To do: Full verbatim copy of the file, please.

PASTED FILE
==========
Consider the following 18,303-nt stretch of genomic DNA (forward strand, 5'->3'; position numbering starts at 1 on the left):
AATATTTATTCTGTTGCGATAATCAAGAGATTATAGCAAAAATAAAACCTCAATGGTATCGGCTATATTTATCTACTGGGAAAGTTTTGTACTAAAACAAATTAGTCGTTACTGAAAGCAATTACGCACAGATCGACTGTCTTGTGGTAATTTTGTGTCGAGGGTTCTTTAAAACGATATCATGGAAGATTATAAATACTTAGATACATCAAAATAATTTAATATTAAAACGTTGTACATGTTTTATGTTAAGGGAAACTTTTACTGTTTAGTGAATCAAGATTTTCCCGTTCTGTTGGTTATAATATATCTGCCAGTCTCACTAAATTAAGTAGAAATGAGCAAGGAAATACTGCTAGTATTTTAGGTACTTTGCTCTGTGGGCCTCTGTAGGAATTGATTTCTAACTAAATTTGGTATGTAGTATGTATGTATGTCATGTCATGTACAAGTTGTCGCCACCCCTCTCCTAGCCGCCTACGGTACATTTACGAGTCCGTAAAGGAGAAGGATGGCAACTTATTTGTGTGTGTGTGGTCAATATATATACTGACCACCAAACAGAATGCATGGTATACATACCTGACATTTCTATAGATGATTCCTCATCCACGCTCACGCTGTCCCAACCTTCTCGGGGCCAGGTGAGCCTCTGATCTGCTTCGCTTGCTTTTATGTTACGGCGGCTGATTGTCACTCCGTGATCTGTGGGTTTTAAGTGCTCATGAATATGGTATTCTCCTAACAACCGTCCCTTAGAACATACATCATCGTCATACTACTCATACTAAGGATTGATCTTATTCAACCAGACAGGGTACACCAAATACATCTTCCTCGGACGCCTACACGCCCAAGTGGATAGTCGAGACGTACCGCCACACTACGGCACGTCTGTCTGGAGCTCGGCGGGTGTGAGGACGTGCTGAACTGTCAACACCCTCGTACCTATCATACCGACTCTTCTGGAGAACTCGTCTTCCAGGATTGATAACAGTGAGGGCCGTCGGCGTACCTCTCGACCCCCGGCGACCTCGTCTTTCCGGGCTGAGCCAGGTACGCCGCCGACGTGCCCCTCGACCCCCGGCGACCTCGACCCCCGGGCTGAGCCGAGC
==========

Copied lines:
Consider the following 18,303-nt stretch of genomic DNA (forward strand, 5'->3'; position numbering starts at 1 on the left):
AATATTTATTCTGTTGCGATAATCAAGAGATTATAGCAAAAATAAAACCTCAATGGTATCGGCTATATTTATCTACTGGGAAAGTTTTGTACTAAAACAAATTAGTCGTTACTGAAAGCAATTACGCACAGATCGACTGTCTTGTGGTAATTTTGTGTCGAGGGTTCTTTAAAACGATATCATGGAAGATTATAAATACTTAGATACATCAAAATAATTTAATATTAAAACGTTGTACATGTTTTATGTTAAGGGAAACTTTTACTGTTTAGTGAATCAAGATTTTCCCGTTCTGTTGGTTATAATATATCTGCCAGTCTCACTAAATTAAGTAGAAATGAGCAAGGAAATACTGCTAGTATTTTAGGTACTTTGCTCTGTGGGCCTCTGTAGGAATTGATTTCTAACTAAATTTGGTATGTAGTATGTATGTATGTCATGTCATGTACAAGTTGTCGCCACCCCTCTCCTAGCCGCCTACGGTACATTTACGAGTCCGTAAAGGAGAAGGATGGCAACTTATTTGTGTGTGTGTGGTCAATATATATACTGACCACCAAACAGAATGCATGGTATACATACCTGACATTTCTATAGATGATTCCTCATCCACGCTCACGCTGTCCCAACCTTCTCGGGGCCAGGTGAGCCTCTGATCTGCTTCGCTTGCTTTTATGTTACGGCGGCTGATTGTCACTCCGTGATCTGTGGGTTTTAAGTGCTCATGAATATGGTATTCTCCTAACAACCGTCCCTTAGAACATACATCATCGTCATACTACTCATACTAAGGATTGATCTTATTCAACCAGACAGGGTACACCAAATACATCTTCCTCGGACGCCTACACGCCCAAGTGGATAGTCGAGACGTACCGCCACACTACGGCACGTCTGTCTGGAGCTCGGCGGGTGTGAGGACGTGCTGAACTGTCAACACCCTCGTACCTATCATACCGACTCTTCTGGAGAACTCGTCTTCCAGGATTGATAACAGTGAGGGCCGTCGGCGTACCTCTCGACCCCCGGCGACCTCGTCTTTCCGGGCTGAGCCAGGTACGCCGCCGACGTGCCCCTCGACCCCCGGCGACCTCGACCCCCGGGCTGAGCCGAGC